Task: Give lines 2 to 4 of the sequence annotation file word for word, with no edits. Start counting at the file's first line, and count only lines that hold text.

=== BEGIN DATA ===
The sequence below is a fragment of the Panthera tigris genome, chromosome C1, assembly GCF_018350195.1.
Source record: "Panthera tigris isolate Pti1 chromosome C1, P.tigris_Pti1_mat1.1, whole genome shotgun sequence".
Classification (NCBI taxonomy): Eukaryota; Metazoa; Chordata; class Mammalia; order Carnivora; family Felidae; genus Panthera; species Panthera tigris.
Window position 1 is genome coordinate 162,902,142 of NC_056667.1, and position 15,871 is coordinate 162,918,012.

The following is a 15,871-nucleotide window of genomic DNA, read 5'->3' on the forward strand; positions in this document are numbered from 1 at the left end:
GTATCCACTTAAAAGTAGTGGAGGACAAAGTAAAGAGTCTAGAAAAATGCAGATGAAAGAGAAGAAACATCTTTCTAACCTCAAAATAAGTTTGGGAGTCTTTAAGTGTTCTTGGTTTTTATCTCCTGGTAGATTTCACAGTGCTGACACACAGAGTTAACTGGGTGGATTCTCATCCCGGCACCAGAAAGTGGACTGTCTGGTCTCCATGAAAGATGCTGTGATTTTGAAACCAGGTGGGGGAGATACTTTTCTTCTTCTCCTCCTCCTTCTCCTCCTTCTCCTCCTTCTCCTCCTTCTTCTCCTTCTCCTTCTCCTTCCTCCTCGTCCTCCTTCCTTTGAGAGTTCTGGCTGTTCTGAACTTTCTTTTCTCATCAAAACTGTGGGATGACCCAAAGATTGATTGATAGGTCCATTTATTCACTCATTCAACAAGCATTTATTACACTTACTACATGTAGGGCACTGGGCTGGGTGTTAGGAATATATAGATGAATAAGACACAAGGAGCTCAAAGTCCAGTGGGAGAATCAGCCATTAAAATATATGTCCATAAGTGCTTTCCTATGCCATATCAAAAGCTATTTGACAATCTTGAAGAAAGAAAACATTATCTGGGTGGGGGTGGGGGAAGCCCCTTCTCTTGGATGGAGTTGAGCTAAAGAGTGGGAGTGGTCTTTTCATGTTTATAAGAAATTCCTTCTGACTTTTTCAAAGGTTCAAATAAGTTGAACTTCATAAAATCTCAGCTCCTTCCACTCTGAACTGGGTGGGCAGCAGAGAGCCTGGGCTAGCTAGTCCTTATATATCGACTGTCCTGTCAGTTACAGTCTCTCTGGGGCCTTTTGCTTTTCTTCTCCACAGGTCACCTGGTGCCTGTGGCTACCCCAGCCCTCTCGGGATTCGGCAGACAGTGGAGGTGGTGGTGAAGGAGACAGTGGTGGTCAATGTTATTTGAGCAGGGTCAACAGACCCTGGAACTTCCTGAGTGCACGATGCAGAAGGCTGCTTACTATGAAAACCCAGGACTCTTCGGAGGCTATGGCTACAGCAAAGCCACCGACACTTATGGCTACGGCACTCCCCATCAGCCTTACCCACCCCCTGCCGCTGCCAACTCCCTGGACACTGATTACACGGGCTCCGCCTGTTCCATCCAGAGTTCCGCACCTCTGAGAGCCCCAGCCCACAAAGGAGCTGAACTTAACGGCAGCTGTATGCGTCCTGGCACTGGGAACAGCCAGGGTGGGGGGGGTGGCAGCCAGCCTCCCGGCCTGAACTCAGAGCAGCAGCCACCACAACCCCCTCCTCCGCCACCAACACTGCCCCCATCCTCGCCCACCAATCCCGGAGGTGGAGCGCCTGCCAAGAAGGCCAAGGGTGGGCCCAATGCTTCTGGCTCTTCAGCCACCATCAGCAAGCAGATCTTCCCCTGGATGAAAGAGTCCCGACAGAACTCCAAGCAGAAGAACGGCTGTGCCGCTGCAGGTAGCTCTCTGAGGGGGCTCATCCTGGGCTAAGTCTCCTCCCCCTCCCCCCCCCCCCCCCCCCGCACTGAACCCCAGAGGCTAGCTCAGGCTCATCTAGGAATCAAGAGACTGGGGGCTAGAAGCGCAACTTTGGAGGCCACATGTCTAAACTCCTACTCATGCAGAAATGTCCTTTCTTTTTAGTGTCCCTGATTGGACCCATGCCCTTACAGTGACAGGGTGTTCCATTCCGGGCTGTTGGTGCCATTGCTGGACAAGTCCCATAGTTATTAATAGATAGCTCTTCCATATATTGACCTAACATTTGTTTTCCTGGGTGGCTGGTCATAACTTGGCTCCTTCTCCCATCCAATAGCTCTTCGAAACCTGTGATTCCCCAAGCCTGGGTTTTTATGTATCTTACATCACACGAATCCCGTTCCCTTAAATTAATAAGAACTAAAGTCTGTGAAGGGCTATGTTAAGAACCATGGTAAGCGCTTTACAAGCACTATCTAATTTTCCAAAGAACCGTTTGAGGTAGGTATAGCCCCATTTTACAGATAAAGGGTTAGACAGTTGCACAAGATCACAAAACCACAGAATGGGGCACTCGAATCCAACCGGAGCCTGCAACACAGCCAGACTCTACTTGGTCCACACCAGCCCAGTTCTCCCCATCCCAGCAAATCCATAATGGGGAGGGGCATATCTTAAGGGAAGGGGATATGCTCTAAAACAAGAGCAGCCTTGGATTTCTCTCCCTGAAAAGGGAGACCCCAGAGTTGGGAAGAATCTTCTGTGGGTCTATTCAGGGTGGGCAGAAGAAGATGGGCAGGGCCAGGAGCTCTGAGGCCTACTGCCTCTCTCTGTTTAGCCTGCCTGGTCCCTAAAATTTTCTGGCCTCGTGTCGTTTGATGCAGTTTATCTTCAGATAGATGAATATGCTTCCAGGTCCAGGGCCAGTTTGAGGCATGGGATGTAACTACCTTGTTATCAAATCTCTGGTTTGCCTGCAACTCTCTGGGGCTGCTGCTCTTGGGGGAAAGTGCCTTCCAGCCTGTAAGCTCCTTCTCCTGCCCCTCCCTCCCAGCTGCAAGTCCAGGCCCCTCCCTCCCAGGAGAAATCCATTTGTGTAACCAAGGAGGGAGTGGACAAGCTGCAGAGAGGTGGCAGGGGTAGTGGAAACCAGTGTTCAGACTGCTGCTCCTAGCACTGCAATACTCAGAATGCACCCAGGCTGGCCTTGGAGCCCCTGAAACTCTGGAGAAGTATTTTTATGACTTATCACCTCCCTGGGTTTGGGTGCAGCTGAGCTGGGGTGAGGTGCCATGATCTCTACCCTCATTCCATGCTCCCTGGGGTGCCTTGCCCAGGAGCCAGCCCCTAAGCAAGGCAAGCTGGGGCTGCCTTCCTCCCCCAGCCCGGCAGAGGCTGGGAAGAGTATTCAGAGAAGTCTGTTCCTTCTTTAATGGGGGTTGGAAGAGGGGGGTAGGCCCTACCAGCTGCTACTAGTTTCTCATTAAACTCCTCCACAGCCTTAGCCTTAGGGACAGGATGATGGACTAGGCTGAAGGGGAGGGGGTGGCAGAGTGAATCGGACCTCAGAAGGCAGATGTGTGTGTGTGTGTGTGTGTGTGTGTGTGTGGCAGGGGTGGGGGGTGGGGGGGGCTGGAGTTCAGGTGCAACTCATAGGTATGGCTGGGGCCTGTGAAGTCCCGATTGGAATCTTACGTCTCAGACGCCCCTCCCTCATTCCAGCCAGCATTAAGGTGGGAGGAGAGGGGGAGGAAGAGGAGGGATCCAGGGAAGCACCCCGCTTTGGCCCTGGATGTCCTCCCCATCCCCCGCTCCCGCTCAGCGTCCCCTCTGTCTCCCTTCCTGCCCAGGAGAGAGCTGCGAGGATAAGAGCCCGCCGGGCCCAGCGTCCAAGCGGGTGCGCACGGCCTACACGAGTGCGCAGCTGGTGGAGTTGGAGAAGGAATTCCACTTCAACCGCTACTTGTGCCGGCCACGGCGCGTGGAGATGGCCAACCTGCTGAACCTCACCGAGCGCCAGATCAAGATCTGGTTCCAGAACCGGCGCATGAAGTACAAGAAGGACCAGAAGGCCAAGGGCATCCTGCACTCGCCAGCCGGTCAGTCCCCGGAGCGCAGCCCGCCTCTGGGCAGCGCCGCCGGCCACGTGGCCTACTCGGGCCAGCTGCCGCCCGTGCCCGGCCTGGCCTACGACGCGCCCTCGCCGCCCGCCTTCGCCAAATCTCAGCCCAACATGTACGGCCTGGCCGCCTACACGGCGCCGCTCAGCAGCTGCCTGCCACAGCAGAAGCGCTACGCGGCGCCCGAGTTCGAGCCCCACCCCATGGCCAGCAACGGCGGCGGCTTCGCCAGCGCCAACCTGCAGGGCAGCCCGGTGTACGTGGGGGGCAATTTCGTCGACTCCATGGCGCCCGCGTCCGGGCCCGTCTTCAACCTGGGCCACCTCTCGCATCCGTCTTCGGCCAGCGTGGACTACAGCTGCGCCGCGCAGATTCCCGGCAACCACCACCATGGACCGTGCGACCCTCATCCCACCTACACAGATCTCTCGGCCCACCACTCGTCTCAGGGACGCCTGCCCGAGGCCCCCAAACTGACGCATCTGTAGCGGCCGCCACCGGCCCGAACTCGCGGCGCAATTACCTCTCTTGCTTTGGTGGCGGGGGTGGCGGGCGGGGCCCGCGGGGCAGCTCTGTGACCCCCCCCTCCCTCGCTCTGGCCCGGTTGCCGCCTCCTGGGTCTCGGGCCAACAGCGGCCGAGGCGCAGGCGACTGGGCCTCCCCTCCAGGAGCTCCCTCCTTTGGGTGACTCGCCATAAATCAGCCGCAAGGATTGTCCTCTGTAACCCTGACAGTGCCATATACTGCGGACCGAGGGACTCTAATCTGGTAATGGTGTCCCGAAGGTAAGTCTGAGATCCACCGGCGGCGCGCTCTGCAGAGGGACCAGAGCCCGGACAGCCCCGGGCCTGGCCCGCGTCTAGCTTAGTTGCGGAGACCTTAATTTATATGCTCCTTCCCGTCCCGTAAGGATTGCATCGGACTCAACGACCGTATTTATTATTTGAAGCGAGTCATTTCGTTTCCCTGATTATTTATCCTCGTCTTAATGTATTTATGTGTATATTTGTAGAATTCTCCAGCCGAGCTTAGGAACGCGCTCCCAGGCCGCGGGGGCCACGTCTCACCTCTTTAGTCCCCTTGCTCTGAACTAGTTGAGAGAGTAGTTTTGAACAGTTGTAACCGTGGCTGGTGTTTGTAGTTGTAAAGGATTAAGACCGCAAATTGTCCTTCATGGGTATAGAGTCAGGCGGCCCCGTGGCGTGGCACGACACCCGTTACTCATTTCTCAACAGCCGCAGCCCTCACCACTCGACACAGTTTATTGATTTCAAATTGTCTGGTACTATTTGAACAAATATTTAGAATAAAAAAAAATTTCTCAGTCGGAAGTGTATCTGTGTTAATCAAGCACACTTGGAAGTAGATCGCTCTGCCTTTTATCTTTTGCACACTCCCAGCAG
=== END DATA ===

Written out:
Source record: "Panthera tigris isolate Pti1 chromosome C1, P.tigris_Pti1_mat1.1, whole genome shotgun sequence".
Classification (NCBI taxonomy): Eukaryota; Metazoa; Chordata; class Mammalia; order Carnivora; family Felidae; genus Panthera; species Panthera tigris.
Window position 1 is genome coordinate 162,902,142 of NC_056667.1, and position 15,871 is coordinate 162,918,012.